The Opioid Epidemic Continues to Ravage the U.S. Population
On Oct. 26, 2017, President Donald Trump declared the U.S. opioid crisis a national public health emergency under federal law.
“I am directing all executive agencies to use every appropriate emergency authority to fight the opioid crisis,” he said at the time.
There was a sigh of relief across the country. The American people felt a sense of hope that, FINALLY, the federal government was going to take swift action to fight the opioid epidemic. In October 2017, there were at least 115 people died every single day from a drug-related overdose.
Shortly after the president’s declaration, the Centers for Disease Control and Prevention (CDC) reported that approximately 63,632 Americans died from a fatal overdose in 2016. This number represents the highest number of deadly drug overdoses in a single year in U.S. history.
These findings represent the most current verifiable data available. However, the CDC has estimated there were approximately 72,000 drug-related deaths in America in 2017. Addiction experts predict that the number of fatal overdoses will be significantly higher in 2018.
Indeed, drug-related deaths are on the rise in America. Although Trump’s declaration may have been delivered with good intentions, it doesn’t seem to be having much of a positive impact on the national addiction crisis.
The Phenomenon of Opioid Addiction and Its Impact on America
In regard to the cause of the increase in drug-related deaths in America – opioids are to blame. About 66 percent of all fatal overdoses now involve heroin or prescription opioids like Hydrocodone, Oxycodone, or Fentanyl. This is not surprising. Statistics indicate that at least two million Americans are currently addicted to opioids.
Opioids are highly addictive substances. Many are prescribed this narcotic pain medication for legitimate reasons and quickly become hooked. Others develop an opioid addiction because they use heroin or prescription opioids recreationally and end up losing control.
People who abuse opioids eventually build a tolerance, which means the brain needs more of the drug to get the same result it used to get with a lower dose. Soon, they begin to abuse their medication to achieve the pain relief or high they are looking for. If they don’t take their drug of choice, they will experience painful and life-threatening withdrawal symptoms.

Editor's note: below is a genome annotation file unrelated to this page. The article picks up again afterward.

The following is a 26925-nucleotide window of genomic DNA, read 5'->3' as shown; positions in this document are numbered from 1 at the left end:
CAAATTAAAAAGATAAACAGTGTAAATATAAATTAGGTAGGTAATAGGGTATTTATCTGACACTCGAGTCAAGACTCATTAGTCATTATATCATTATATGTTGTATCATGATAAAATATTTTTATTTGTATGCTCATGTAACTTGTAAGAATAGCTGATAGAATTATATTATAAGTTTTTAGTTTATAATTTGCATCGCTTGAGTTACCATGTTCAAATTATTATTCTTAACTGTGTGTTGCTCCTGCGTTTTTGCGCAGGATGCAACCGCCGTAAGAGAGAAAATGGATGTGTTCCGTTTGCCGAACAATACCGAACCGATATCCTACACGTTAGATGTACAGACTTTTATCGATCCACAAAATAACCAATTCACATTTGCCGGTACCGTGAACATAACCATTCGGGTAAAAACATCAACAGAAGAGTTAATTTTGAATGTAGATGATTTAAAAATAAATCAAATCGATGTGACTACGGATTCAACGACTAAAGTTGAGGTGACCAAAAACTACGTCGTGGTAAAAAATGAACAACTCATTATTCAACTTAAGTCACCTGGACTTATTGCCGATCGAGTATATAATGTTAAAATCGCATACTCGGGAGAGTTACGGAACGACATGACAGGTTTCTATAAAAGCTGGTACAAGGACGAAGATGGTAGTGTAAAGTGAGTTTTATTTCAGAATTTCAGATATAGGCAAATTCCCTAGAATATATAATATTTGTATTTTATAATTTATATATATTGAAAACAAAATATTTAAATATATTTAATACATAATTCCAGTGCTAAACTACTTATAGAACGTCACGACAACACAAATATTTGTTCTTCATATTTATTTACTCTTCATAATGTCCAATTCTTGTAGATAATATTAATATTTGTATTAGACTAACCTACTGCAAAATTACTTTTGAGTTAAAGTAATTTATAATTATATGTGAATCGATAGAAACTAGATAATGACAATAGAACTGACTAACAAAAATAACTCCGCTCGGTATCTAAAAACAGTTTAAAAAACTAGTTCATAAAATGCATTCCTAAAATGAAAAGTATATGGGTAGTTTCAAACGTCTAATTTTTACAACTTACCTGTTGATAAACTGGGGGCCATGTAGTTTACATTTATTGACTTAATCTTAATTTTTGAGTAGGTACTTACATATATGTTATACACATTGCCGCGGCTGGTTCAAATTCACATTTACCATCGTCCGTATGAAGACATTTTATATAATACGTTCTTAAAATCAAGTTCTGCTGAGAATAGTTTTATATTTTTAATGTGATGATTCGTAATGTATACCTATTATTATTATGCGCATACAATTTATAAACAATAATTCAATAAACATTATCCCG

Once a person is trapped in the addictive cycle, they cannot break free without help. Whether they are using illegal drugs like heroin or legal prescriptions like Oxy, opioid addiction will always lead to the question, “How did I get here?”
What is Causing the Spike in Drug-Related Deaths in America?
This may seem surprising, but statistics suggest that 75 percent of all new heroin users started out taking legal painkillers. Many make the switch because heroin is considerably less expensive and easier to get than prescription painkillers. Heroin addiction is responsible for many of the opioid-related deaths happening every year in America.
Many addiction experts blame street heroin laced with synthetic Fentanyl as the main cause of overdose. This opioid is 100 times more potent than Morphine. Drug dealers across the United States are now illegally purchasing synthetic Fentanyl online from overseas laboratories. They lace their street heroin with it to secure repeat business from buyers because it produces such a powerful high. The problem is that users don’t know they are taking Fentanyl. They end up doing too much and they die from respiratory depression.
Street heroin definitely contributes to the rising overdose death toll every year. However, it is important to recognize that tens of thousands of people are dying every year by overdosing on legal prescription opioids.
What is the Solution to the Opioid Epidemic?
At AToN, we are on the front lines of the national drug crisis, fighting every day to save one addicted person at a time. We openly admit that we don’t know anything about politics. We have no real opinion about what the federal government is doing to reduce the number of drug fatalities every year. We simply focus our efforts on doing what we do best – treating every individual who comes for us to help with opioid addiction.
Ultimately, we believe this is how to end the opioid epidemic in America. We reduce the number of drug-related deaths by saving one person at a time.
If you have an addiction to opioids, you are in very real danger of dying from an accidental overdose. Just think – of the 63,632 people who died from a drug-related death in 2016, how many do you think just went to bed and never woke up? They didn’t want to die, and they didn’t plan to. They were powerless over their addiction, and they didn’t reach out for help. They left behind families who will forever miss them and grieve their loss. If you are addicted to heroin or prescription opioids, this could happen to you too.
If you want help, we’re here.
To Read more about Fentanyl, check out a few other articles: